As a busy doctor working hard, trying to have more balance in your life, you must avoid ‘emotional blackmail.’
There are two opposing forces inside you: the part of you that wants to have a happy and balanced life and the other that doesn’t want to let colleagues down.
Here is a typical scenario: a colleague is away, perhaps through illness yet there is a clinic to finish, a ward round and emergency patients to admit. You are already overwhelmed with work yet you are asked:
‘Can you just see these extra few patients?’ ‘It won’t take long, can you speak to someone on the phone?’ ‘Please, will you check Mrs So and So, she’s not feeling too good?’
You know that it will take more than the few minutes and you sigh as you realise your other plans will have to be cancelled again. You know that a doctor you must be willing to drop everything in the case of emergency and so you will need to make a rapid assessment of each request. Have you the confidence to say an assertive ‘no’ to all except those extremely urgent and important scenarios?
Similarly, when you are asked to do extra clinic sessions and you had planned to do things at those times. You find yourself saying ‘yes I’ll be able to do that,’ because you don’t want to upset the person asking you. Instead, you could try: ‘I’m sorry I can’t help you out this time.’ Doing that may seem difficult but do you know what the likely response will be? It could be, ‘OK. That’s fine. I’ll ask someone else. It’s not a problem, don’t worry.’
It’s important to look after yourself as well as you look after your patients.
Create boundaries and do your very best to keep to them. However hard you try you can’t be perfect you can only be as good as you can be. That means learning when to stop and when to say ‘no’ if you are being asked to do something which you know either isn’t your job or you really don’t have the time or the skills to do it.
Decide how long you will spend worrying about a particular patient and when you reach your limit seek advice from colleagues. You learn by watching others and talking about what you find difficult. So stop worrying, identify the person who knows how to deal with the situation and ask for help and advice from them.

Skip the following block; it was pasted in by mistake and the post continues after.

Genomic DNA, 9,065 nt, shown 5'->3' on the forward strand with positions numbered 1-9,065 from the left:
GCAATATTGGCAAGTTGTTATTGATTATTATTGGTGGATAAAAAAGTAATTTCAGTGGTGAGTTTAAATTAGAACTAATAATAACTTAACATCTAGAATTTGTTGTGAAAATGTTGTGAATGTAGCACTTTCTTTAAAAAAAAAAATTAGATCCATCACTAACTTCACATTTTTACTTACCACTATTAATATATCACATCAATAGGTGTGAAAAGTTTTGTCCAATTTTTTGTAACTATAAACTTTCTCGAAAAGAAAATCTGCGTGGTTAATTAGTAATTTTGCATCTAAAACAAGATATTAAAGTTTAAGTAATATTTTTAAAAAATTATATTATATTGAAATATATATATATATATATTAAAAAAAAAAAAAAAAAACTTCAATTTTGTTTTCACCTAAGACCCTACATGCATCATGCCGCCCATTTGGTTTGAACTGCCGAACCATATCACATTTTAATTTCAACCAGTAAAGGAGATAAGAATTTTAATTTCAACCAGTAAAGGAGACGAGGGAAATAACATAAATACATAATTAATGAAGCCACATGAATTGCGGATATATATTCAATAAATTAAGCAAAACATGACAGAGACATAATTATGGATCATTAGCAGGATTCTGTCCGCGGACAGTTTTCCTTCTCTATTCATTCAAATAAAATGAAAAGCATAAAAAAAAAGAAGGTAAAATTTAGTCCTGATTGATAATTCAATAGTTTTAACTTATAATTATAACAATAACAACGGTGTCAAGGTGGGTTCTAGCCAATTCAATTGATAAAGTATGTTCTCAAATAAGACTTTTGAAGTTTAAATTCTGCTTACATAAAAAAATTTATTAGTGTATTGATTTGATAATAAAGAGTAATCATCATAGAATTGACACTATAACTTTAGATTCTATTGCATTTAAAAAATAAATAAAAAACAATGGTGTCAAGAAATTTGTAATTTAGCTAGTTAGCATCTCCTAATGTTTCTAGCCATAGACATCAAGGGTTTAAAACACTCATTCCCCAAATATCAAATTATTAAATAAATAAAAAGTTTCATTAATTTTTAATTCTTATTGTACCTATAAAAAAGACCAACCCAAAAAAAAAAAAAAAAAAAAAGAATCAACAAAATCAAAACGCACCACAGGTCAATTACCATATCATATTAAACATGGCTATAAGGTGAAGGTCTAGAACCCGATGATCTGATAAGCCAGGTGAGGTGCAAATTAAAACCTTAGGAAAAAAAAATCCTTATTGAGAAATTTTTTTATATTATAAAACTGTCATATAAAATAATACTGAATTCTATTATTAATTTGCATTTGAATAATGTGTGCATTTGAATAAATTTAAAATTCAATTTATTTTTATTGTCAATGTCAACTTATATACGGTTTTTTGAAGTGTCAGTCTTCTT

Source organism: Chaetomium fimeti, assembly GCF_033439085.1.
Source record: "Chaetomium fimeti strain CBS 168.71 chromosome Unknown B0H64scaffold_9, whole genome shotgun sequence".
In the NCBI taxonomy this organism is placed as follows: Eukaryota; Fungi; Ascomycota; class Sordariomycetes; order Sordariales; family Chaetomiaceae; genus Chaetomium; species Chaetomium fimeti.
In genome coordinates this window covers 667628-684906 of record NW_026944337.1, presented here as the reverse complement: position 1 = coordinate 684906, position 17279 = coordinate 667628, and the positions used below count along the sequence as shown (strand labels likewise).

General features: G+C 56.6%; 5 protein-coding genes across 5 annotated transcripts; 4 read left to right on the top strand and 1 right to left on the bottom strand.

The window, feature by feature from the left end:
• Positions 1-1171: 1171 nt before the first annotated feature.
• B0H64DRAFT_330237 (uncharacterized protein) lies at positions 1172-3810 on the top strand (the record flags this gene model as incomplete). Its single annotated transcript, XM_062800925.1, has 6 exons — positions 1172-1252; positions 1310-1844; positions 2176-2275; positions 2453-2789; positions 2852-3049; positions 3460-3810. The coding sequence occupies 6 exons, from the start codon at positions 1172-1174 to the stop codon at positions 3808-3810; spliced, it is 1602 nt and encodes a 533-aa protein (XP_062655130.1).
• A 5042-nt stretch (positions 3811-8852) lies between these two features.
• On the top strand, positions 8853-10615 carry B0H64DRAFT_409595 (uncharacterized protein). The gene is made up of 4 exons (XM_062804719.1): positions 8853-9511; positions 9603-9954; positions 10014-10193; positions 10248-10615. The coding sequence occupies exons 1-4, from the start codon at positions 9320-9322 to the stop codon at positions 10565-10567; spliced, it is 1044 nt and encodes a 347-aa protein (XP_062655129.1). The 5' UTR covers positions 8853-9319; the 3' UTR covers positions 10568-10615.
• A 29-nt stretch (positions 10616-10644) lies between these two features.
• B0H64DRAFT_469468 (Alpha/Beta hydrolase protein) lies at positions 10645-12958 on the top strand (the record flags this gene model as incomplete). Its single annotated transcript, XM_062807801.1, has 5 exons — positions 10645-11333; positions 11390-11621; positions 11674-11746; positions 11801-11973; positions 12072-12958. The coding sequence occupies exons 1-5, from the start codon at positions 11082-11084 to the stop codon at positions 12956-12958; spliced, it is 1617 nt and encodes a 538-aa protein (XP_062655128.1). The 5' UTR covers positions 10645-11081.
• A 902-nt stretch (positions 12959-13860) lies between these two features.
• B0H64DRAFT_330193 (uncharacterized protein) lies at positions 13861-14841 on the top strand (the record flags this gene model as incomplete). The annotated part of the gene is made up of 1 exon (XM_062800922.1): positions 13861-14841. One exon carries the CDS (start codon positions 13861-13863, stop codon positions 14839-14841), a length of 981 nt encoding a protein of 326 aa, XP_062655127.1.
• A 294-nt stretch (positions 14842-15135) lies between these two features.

You don’t have to deal with every problem entirely alone. Talk to someone else about the parts of the job you find difficult and if necessary put aside time to learn the extra skills you need. This is better than struggling on for ages not really having much idea about what you are doing.
It’s OK to say ‘I don’t know what to do’ or ‘ I can’t deal with this situation, I need to talk to someone else about it.’ This is how you will learn what to do next time and it is the time-honoured way you can learn what to do.
Decide what can and can’t be achieved in the time available and set realistic goals. Plan to go home at the end of the day. The routine work will be there for you to continue next day. Learn to differentiate between the urgent and important, and urgent but not important (and who else could deal with those things) from that which is neither urgent nor important.
Place importance on your out of work life so that you don’t neglect it. There is a life outside of Medicine, even though your work takes a huge amount of time and energy, plan social events and don’t neglect your partner, friends and family. Be aware that life is more than Medicine and make sure you set aside some time each week to connect with friends and family and take part in activities completely unrelated to your work.
When you discover more balance between work and the rest of life you will feel better, have more energy, enjoy life more and get things into proportion.
We thrive on positive feedback. When someone says, as in ‘Alice in Wonderland,’ when Alice was asked to recite ‘You are old, Father William.’ she duly does so, and is then told by the caterpillar: ‘That was wrong from beginning to end…..’
How awful to be undermined in that way!
It’s a common experience amongst doctors to be ‘put down’ by their superiors, for example: how badly they have carried out a procedure or how wrong is their suggested diagnosis.
Have you ever experienced being humiliated in that way? Or have you done that to your juniors?
Even if it’s true that there are ways to improve your practice, it is so much better to praise whatever what is correct before suggesting ways to do better next time.
I remember as a medical student being the only female student around the bed of a patient (when I was studying medicine there was a strict quota of female medical students) I was picked on to present the patient’s history and examination and remember wanting to disappear into a hole in the floor that wouldn’t open up for me. The Prof. of Medicine looked over his spectacles and tut-tut as I didn’t say what was expected. ‘Come , come’, he said disapprovingly, ‘surely you know what this might be due to?’